Somehow we had yet another beautiful Saturday night on the Courthouse Square in Mount Ida, and Interstate Thirty provided us with a great bluegrass show from Interstate Thirty. They all live up and down I-30, and they all have to use it to get to practice, hence the name.
Our history with members of Intertate Thirty goes back years, and most all band members have played on the Front Porch Stage with other bands. We’ve had the pleasure of hosting them as Interstate Thirty for four years, and we’ll always look forward to more of their fine music here as long as they want to come to Mount Ida.
Interstate Thirty are Derrick Ball on guitar, Ben Cardin on banjo and bass, Paul DeWeber on the fiddle, Darrell Drennan on the bass and guitar, Peyton Murphy on the mandolin and Robert Stane on the guitar and banjo.
Their show in Mount Ida was a mix of bluegrass standards, some gospel and a little country. The crowd thoroughly enjoyed it all.
We were also treated just a glimpse of the future at intermission when “Robertson’s Tradition” took the stage for some quick songs. Three young ladies from the Robertson family, accompanied by some old Robertsons we all know, rendered a terrific performance. It was their first public appearance, but it undoubtedly won’t be their last.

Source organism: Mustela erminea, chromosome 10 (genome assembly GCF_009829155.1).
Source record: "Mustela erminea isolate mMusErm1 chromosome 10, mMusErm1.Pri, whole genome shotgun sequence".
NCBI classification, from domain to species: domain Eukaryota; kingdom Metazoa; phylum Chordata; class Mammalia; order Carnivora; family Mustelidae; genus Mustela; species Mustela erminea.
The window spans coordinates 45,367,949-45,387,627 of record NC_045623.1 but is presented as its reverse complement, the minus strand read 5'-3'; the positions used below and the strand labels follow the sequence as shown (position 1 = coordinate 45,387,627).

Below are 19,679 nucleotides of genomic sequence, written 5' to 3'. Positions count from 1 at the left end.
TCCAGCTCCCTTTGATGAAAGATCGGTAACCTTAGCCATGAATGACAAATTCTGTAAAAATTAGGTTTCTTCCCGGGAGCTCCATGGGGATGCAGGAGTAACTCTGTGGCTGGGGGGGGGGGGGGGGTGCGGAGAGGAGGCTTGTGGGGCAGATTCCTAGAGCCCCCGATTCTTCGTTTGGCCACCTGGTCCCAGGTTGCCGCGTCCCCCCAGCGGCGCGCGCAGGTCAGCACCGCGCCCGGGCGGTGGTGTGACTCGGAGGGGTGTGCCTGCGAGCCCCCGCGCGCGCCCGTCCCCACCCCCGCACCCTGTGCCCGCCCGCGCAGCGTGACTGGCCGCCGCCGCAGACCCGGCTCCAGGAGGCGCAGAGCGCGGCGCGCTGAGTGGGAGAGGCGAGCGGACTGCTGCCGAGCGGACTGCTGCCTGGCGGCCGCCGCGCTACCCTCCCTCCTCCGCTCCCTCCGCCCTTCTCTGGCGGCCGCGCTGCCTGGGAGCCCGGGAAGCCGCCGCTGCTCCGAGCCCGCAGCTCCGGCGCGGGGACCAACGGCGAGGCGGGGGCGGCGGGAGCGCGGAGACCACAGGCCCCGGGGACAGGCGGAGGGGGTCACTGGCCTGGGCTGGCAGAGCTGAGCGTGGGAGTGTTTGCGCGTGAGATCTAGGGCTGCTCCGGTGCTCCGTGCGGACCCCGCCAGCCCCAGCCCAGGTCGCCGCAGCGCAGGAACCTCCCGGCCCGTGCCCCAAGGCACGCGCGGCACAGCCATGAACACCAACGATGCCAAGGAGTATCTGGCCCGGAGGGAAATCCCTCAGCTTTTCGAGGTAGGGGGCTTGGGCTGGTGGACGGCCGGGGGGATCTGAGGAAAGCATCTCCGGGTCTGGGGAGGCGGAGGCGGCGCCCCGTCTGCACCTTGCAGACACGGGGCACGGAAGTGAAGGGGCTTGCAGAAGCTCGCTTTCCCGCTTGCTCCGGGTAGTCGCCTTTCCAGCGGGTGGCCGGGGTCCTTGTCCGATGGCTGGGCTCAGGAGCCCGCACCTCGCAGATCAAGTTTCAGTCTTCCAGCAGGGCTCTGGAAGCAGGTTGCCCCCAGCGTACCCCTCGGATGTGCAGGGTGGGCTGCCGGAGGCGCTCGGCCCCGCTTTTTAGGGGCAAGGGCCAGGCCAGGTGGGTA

Interstate Thirty’s second set was a great mix of tunes and humor. Darkness set in just as they started, and at one point they asked, “Are Y’all still out there?” One of the great highlights of the show was Paul on the fiddle doing a tremendous version of “Ashokan Farewell”; they got a standing ovation, which they couldn’t see. They also got really great response for “52 Vincent Black Lightning”, and they closed their show with a classic version of “Orange Blossom Special”.
We send a HUGE thanks to Interstate Thirty; we’re really looking forward to their appearance here next year!
Also, a Giant Thank You to all the volunteers, The Back Porch Kitchen crew, The Possum Store crew, the sound crew, and our camera guru! Couldn’t happen without you. Biggest thanks to everyone who came out to our Saturday night bluegrass show!
SeeYa next time!
A beautiful and cool August evening, Labor Day weekend, and the perfect eveing for a fine lawn chair concert with our good friends The Prairie Grove Band. Prairie Grove Band are Mark Willborg, Joe Carmack, Terry Kinsey, Doyle Rowland, Tommy Johnston, Jason Powell, Dart Stapp and Jerry Lambert.
Prairie Grove opened their show with a spirited gospel tune and they all took a lead in the singing of “Jesus, Hold My Hand”. The gathering crowd really enjoyed and joined in singing. Jerry Lambert took the vocal lead on “Wherever He Leads, I’ll Go”. Jerry has been singing more and you can expect more gospel from Jerry in the future.